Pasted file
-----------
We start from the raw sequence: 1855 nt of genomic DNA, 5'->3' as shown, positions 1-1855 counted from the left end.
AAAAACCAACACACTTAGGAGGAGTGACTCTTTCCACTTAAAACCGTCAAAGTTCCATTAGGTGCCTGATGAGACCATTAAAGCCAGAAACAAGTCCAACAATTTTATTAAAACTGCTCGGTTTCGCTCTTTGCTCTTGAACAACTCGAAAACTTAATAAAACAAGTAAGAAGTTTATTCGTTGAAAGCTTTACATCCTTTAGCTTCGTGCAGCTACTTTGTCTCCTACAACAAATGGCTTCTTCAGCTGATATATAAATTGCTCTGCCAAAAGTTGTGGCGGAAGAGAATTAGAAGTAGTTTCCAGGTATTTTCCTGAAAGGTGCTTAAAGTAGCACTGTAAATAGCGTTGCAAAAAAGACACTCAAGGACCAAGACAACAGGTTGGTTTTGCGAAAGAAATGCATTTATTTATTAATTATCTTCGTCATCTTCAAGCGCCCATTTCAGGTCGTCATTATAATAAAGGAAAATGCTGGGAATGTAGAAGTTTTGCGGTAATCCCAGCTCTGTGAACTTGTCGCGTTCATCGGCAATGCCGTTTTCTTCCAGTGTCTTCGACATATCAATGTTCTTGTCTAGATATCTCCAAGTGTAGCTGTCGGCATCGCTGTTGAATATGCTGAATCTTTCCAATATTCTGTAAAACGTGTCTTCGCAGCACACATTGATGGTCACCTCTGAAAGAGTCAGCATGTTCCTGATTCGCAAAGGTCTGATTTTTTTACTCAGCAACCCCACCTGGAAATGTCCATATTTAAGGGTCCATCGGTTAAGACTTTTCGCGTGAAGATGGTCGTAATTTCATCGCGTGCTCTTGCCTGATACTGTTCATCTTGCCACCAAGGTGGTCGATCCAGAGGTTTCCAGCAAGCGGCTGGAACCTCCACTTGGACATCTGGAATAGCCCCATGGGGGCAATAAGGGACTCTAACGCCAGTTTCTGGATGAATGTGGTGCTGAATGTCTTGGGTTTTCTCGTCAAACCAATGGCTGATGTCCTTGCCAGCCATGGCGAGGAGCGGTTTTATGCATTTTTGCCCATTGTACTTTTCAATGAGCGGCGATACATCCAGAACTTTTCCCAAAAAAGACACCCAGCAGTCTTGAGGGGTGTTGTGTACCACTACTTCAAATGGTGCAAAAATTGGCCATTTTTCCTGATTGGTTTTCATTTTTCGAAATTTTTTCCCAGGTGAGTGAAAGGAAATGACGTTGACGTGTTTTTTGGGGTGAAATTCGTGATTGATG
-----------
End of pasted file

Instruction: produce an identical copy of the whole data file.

We start from the raw sequence: 1855 nt of genomic DNA, 5'->3' as shown, positions 1-1855 counted from the left end.
AAAAACCAACACACTTAGGAGGAGTGACTCTTTCCACTTAAAACCGTCAAAGTTCCATTAGGTGCCTGATGAGACCATTAAAGCCAGAAACAAGTCCAACAATTTTATTAAAACTGCTCGGTTTCGCTCTTTGCTCTTGAACAACTCGAAAACTTAATAAAACAAGTAAGAAGTTTATTCGTTGAAAGCTTTACATCCTTTAGCTTCGTGCAGCTACTTTGTCTCCTACAACAAATGGCTTCTTCAGCTGATATATAAATTGCTCTGCCAAAAGTTGTGGCGGAAGAGAATTAGAAGTAGTTTCCAGGTATTTTCCTGAAAGGTGCTTAAAGTAGCACTGTAAATAGCGTTGCAAAAAAGACACTCAAGGACCAAGACAACAGGTTGGTTTTGCGAAAGAAATGCATTTATTTATTAATTATCTTCGTCATCTTCAAGCGCCCATTTCAGGTCGTCATTATAATAAAGGAAAATGCTGGGAATGTAGAAGTTTTGCGGTAATCCCAGCTCTGTGAACTTGTCGCGTTCATCGGCAATGCCGTTTTCTTCCAGTGTCTTCGACATATCAATGTTCTTGTCTAGATATCTCCAAGTGTAGCTGTCGGCATCGCTGTTGAATATGCTGAATCTTTCCAATATTCTGTAAAACGTGTCTTCGCAGCACACATTGATGGTCACCTCTGAAAGAGTCAGCATGTTCCTGATTCGCAAAGGTCTGATTTTTTTACTCAGCAACCCCACCTGGAAATGTCCATATTTAAGGGTCCATCGGTTAAGACTTTTCGCGTGAAGATGGTCGTAATTTCATCGCGTGCTCTTGCCTGATACTGTTCATCTTGCCACCAAGGTGGTCGATCCAGAGGTTTCCAGCAAGCGGCTGGAACCTCCACTTGGACATCTGGAATAGCCCCATGGGGGCAATAAGGGACTCTAACGCCAGTTTCTGGATGAATGTGGTGCTGAATGTCTTGGGTTTTCTCGTCAAACCAATGGCTGATGTCCTTGCCAGCCATGGCGAGGAGCGGTTTTATGCATTTTTGCCCATTGTACTTTTCAATGAGCGGCGATACATCCAGAACTTTTCCCAAAAAAGACACCCAGCAGTCTTGAGGGGTGTTGTGTACCACTACTTCAAATGGTGCAAAAATTGGCCATTTTTCCTGATTGGTTTTCATTTTTCGAAATTTTTTCCCAGGTGAGTGAAAGGAAATGACGTTGACGTGTTTTTTGGGGTGAAATTCGTGATTGATG